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How Billy Hamilton Is Changing Fantasy Rankings Systems

How many times will we see THIS in 2014?

How many times will we see THIS in 2014?

Work has begun on our 2014 fantasy projections and we’ve already hit a snag in the form of a 160-pound outfielder for the Cincinnati Reds.

Put bluntly, Billy Hamilton is going to break projection systems across the web.

Since the Sabermetric Revolution began a little over a decade ago, we haven’t seen a player with Hamilton’s stolen base potential. In fantasy leagues, valuing Hamilton’s contribution in steals is going to prove difficult. It’s not a bold prediction to say that by Opening Day, 2014, Tristan Cockcroft will address this issue.

You see, there’s a non-zero chance that Hamilton gets Cincinnati’s center field job and approaches or exceeds 100 steals. In fact, non-zero probably doesn’t accurately reflect how likely this scenario is. I wouldn’t say it’s probable, but it’s definitely more than plausible.

And if you plug 100 steals into most conventional projection systems, Hamilton will come out as a top-five player. (We tried it. He did.)

Look, those 100 steals are valuable. You can flat-out win that category from wire-to-wire solely because of Hamilton, but don’t forget that he’s probably not the only guy you’re going to have who steals bases. At what point have you gone beyond fortifying the category?

I’d argue that stolen base benchmarks 70, 80, and 90 are less valuable than numbers 30, 40, and 50 — at that point you’re just needlessly piling it on — so for me the question is, “How much does the value of a steal change as a player keeps accruing them?”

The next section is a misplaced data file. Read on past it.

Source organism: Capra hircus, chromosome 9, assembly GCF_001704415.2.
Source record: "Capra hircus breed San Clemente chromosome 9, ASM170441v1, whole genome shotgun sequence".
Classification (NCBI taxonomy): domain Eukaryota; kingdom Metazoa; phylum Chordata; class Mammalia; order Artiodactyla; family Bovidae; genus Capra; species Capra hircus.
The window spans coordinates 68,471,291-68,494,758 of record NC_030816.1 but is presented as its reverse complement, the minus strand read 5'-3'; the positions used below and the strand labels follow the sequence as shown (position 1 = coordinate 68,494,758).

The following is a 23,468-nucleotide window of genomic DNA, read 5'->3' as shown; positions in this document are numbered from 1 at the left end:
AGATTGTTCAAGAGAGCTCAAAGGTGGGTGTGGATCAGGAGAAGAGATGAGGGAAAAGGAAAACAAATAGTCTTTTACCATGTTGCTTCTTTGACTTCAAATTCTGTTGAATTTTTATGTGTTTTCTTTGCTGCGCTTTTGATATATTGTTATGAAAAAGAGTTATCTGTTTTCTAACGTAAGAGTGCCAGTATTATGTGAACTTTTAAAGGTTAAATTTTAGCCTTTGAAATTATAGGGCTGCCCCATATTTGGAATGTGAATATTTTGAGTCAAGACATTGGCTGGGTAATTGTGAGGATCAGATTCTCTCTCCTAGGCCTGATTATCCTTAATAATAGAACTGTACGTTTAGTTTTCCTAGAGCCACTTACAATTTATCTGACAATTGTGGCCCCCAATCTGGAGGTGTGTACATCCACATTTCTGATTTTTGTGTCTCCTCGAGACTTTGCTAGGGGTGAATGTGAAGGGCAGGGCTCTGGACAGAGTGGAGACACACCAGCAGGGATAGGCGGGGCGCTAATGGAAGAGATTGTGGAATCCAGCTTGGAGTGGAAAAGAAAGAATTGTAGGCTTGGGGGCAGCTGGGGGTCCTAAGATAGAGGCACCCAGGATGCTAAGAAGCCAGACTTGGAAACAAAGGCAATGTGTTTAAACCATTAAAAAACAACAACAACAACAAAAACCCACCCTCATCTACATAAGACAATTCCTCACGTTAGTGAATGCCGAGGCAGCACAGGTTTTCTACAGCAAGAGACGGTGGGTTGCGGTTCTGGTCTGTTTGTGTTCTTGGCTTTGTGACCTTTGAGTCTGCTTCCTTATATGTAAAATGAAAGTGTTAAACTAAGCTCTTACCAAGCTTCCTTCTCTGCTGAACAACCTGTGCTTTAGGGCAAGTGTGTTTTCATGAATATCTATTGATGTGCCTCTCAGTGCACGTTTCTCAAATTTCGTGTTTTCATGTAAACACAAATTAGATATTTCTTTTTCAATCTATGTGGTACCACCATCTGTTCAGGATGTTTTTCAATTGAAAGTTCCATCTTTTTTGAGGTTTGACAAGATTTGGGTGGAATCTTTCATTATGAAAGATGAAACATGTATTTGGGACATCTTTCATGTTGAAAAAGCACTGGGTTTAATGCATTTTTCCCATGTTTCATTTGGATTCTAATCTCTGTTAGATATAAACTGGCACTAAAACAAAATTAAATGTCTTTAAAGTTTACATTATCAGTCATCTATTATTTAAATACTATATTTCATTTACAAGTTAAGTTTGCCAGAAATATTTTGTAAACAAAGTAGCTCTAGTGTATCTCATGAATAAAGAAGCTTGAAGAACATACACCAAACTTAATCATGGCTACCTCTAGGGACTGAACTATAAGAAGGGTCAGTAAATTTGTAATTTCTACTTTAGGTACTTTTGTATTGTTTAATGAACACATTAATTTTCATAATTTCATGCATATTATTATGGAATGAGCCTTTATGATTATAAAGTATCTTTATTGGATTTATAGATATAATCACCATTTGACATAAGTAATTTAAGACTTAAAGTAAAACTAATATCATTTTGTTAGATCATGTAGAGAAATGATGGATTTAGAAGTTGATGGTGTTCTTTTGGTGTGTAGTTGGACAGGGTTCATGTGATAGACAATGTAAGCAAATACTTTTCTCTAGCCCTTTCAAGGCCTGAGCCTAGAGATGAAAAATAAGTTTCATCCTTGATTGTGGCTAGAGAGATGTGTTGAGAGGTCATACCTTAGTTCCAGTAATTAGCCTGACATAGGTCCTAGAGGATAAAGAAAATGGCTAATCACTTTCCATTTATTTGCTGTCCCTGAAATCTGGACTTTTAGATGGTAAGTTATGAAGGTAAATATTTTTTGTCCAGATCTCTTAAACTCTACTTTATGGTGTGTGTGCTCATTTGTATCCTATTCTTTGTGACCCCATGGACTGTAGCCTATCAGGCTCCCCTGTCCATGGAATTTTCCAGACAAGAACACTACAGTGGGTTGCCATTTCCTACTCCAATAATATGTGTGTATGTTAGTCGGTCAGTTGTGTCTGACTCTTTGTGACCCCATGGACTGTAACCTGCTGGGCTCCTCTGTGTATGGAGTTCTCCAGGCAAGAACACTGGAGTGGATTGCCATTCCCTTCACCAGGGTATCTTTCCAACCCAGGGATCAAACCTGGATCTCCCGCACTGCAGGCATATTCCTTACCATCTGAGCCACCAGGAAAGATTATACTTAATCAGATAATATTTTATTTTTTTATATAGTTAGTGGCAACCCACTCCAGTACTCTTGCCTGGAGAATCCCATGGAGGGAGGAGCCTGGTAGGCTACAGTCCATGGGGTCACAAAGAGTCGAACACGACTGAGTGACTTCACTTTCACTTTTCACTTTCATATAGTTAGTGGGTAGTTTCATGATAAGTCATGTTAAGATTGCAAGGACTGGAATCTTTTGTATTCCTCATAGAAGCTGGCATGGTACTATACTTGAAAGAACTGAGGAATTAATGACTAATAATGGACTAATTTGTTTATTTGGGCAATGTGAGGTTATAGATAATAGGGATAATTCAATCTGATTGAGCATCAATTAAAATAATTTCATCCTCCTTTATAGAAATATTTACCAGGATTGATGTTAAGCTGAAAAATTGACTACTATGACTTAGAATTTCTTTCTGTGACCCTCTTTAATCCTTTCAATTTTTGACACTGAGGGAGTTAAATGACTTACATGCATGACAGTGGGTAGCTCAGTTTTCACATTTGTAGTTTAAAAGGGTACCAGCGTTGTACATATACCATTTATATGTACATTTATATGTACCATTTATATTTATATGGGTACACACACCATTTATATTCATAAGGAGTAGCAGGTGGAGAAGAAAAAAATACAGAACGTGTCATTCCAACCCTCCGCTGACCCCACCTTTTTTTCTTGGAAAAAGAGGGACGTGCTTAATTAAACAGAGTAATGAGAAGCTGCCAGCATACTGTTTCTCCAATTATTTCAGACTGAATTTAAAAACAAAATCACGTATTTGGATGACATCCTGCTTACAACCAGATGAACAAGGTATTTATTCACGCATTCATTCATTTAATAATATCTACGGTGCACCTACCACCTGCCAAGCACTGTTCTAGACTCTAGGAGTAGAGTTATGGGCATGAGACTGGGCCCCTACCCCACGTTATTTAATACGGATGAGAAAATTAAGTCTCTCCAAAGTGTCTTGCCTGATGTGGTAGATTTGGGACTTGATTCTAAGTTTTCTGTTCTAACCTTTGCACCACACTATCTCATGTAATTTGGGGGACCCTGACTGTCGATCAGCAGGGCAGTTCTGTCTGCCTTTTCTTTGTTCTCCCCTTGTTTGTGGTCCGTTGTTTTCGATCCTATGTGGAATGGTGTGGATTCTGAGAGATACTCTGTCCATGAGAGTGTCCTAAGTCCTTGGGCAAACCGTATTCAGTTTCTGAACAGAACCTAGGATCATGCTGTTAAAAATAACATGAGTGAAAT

Essentially, I’m talking about the Law of Diminishing Returns as it pertains to fantasy stats. I sat down and attempted to answer this question.

Video after the jump!

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About the author: Bryan is the co-founder of Baseball Professor and works as a consultant specializing in operational metrics and efficiency analysis. When he’s not working, blogging, or tending to basic human needs, he enjoys pondering the vastness of the universe, rewatching episodes of Breaking Bad, and avoiding snakes. (@BaseballProf)

Comments on this entry are closed.

  • Bruce

    The real value of a player who can win a category all by himself is that it allows an owner to focus on the other categories, weighting the rest of the players selected more toward power and average than speed, or bumping a pitcher or two up instead of reaching for a guy with medium legs. Add to that the fact that if Hamilton has anything more than a poor to mediocre OBP, he’s going to score a LOT of runs (even more so because he’s playing for a good offense), and his value really is very high. Perhaps not top-5 in the same way a Mike Trout or other five-category players are, but honestly very high (remember Vince Coleman in 1986 and 1987 — that was when I started to play). Systems might have to be changed to accommodate him, but downgrading him too much is a mistake, too.

    • http://www.baseballprof.com/ Bryan Curley

      Hey Bruce. I would agree to an extent. You can never rely on one player for all your steals because you’re screwed if he gets hurt, but it does allow you some more flexibility for sure. Thankfully even this kind of analysis knocked him down one spot Inn the rankings so it wasn’t a massive over compensation. Thanks for reading!

  • http://fantasybaseballcrackerjacks.com/ Clave

    Love it. I wrote a piece once where I looked at Billy Hamilton if he existed solely as a pinch runner. It’s remarkable the value he could add if he never even lifts a bat.

    This is a good add for your rankings and I’m looking forward to see what you guys crank out for 2014.